The proposed expansion and improvement of San Francisco’s Ferry Terminal includes three new berthing facilities, new covered passenger queuing areas, and a new public Embarcadero Plaza located between the Ferry and Agriculture buildings, infilling the existing lagoon (click to enlarge).

San Francisco’s Historic Preservation Commission (HPC) will hold a public meeting on the project and provide their comments on the proposed Ferry Terminal project this afternoon.

The HPC is slated to generally support the designs for the new Embarcadero Plaza and berthing facilities, but they’re not too keen on the proposed photovoltaic canopies, questioning their function, efficiency, and visual fit with the Ferry Building.


The Commission’s reaction and draft response to the proposed canopies, a position which should be formalized this afternoon:

The HPC concurs with the recommendations to refine the design of the new canopies and eliminate the canopy extending in front of the north façade of the Ferry Building. Overall, the HPC finds that the design of the new canopies should be refined to better relate to the adjacent historic resources and the surrounding historic district.

Specifically, the HPC questioned the function and efficiency of the new photovoltaic panels on the canopies given their location and orientation. Further, the HPC found that the new canopy design would not appear to sufficiently shield passengers from wind and rain, due to the current design’s height and upslope.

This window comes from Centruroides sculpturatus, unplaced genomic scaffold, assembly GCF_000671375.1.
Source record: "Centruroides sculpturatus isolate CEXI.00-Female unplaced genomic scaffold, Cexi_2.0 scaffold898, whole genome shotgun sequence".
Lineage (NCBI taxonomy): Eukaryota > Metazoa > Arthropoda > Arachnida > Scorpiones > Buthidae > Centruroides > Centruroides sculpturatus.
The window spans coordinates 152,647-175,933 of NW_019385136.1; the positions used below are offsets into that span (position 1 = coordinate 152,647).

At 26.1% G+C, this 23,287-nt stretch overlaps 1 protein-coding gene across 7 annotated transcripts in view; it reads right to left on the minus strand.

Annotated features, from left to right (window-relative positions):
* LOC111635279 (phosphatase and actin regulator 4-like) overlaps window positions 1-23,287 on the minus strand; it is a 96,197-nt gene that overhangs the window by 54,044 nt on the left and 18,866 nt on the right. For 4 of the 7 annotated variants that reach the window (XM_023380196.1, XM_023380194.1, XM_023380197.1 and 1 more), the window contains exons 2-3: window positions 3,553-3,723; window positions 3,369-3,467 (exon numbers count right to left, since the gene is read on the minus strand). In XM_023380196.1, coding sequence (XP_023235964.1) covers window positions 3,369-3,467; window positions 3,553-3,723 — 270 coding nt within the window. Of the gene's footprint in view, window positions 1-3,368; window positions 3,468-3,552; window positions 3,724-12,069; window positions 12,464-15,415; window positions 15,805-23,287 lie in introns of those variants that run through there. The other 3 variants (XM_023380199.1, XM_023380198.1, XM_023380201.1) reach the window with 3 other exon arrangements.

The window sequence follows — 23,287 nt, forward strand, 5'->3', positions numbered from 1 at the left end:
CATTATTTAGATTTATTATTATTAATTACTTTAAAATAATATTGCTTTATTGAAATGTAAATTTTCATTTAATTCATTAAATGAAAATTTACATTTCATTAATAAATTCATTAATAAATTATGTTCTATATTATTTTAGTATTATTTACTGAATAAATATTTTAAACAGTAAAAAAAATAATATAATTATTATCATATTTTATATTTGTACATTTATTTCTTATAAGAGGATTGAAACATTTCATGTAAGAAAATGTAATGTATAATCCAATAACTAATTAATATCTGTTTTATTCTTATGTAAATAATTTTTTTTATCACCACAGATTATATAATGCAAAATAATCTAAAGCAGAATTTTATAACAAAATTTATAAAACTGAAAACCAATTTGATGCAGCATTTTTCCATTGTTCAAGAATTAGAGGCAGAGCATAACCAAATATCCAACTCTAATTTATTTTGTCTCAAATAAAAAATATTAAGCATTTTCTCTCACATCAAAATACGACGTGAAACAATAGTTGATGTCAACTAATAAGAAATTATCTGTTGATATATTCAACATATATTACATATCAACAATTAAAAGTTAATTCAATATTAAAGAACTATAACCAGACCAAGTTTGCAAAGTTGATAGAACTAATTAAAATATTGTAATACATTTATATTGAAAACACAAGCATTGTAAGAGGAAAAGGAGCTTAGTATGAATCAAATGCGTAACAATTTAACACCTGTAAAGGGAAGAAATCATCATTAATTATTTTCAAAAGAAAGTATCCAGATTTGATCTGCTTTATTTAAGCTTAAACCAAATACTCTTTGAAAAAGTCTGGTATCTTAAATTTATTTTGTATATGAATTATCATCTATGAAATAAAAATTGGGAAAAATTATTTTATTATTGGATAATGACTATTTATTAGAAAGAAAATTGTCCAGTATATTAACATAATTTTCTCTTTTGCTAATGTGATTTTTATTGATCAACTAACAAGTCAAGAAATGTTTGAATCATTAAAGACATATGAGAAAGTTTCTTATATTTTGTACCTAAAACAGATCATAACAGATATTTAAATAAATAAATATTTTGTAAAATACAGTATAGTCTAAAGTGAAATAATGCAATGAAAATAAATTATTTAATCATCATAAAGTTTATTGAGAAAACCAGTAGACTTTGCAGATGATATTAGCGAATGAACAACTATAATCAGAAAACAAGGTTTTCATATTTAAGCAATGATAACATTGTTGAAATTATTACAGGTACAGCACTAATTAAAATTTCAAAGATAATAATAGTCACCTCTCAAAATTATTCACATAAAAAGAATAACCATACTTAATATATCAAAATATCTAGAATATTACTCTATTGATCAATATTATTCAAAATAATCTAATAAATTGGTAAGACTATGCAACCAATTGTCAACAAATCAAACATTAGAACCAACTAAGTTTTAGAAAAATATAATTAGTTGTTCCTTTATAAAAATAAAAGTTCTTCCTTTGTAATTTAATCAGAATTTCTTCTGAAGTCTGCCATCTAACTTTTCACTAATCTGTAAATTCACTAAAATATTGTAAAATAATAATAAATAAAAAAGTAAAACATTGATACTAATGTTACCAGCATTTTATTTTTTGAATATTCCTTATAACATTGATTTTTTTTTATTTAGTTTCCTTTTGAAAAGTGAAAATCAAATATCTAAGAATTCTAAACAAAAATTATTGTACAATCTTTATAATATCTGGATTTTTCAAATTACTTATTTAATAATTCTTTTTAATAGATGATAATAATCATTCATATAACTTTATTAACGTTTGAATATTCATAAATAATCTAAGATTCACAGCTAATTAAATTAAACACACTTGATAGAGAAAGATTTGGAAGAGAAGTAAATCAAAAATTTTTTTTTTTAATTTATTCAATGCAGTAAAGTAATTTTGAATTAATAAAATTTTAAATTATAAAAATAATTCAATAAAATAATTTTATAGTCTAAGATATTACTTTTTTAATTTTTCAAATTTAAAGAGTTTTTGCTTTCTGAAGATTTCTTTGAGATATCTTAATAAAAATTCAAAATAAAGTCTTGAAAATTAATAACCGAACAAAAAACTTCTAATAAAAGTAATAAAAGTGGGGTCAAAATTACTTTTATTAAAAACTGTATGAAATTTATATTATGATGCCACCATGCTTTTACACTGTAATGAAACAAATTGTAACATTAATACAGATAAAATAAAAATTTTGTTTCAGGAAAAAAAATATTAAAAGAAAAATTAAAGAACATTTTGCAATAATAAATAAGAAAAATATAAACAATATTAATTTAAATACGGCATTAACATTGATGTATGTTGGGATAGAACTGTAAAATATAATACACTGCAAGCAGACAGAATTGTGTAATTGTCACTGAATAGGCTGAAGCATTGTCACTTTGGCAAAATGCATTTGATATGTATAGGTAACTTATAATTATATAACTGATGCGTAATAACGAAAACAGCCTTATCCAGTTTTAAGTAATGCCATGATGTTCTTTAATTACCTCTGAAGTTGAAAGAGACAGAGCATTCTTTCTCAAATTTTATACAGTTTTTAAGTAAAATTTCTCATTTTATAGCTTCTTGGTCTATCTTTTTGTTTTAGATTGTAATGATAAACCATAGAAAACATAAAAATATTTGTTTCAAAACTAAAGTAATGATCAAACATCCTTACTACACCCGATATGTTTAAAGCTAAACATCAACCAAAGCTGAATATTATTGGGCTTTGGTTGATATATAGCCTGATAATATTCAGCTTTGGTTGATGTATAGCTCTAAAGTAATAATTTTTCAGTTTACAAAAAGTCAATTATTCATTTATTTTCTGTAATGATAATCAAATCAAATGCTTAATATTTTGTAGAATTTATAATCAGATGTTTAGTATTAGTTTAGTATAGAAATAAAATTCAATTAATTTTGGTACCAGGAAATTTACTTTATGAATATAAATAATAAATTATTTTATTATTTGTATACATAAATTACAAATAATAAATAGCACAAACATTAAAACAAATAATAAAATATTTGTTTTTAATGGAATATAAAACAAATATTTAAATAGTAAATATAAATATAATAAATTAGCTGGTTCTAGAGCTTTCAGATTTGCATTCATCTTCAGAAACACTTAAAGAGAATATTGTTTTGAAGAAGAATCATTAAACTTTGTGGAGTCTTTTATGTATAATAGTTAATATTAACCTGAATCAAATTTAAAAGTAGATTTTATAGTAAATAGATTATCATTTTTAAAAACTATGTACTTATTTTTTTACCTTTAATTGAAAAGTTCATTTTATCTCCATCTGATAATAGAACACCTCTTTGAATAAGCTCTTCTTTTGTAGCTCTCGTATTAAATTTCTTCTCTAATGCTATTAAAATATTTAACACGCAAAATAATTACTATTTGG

In addition, the HPC commented on the number of canopies and their impact upon the view of the Ferry Building and the San Francisco Bay. The HPC questioned the number of varying design expressions introduced into the area, which would be caused by the new photovoltaic canopies in combination with the existing East Bayside Promenade, entry portals to the new berthing facilities, and other existing site elements.

The HPC also requested additional information on the queue time for the various ferry terminals and the justification for permanent canopies. The HPC questioned whether the destinations with longer queues could be moved to one of the other berthing facilities with longer canopy elements. Ultimately, the HPC found that the current design is not compatible with the surrounding historic resources, and would impact the visual setting of the Ferry Building.

With seven new routes and ferry service from downtown San Francisco to Berkeley, Richmond, Treasure Island, Hercules, Martinez, Antioch and Redwood City planed to be introduced between 2014 and 2030, San Francisco’s ferry terminal will serve a projected 32,000 riders per weekday by 2035, up from around 10,000 passengers across six ferry routes today.

Comments from Plugged-In Readers

  1. Posted by fred

    Any increase in the available space or amenities for visitors to the Ferry Building are welcome. The place is bursting at the seams and really is overcrowded at times.

  2. Posted by Futurist

    Good solution. Clean up the building clutter that now exists near the terminal.

  3. Posted by Joel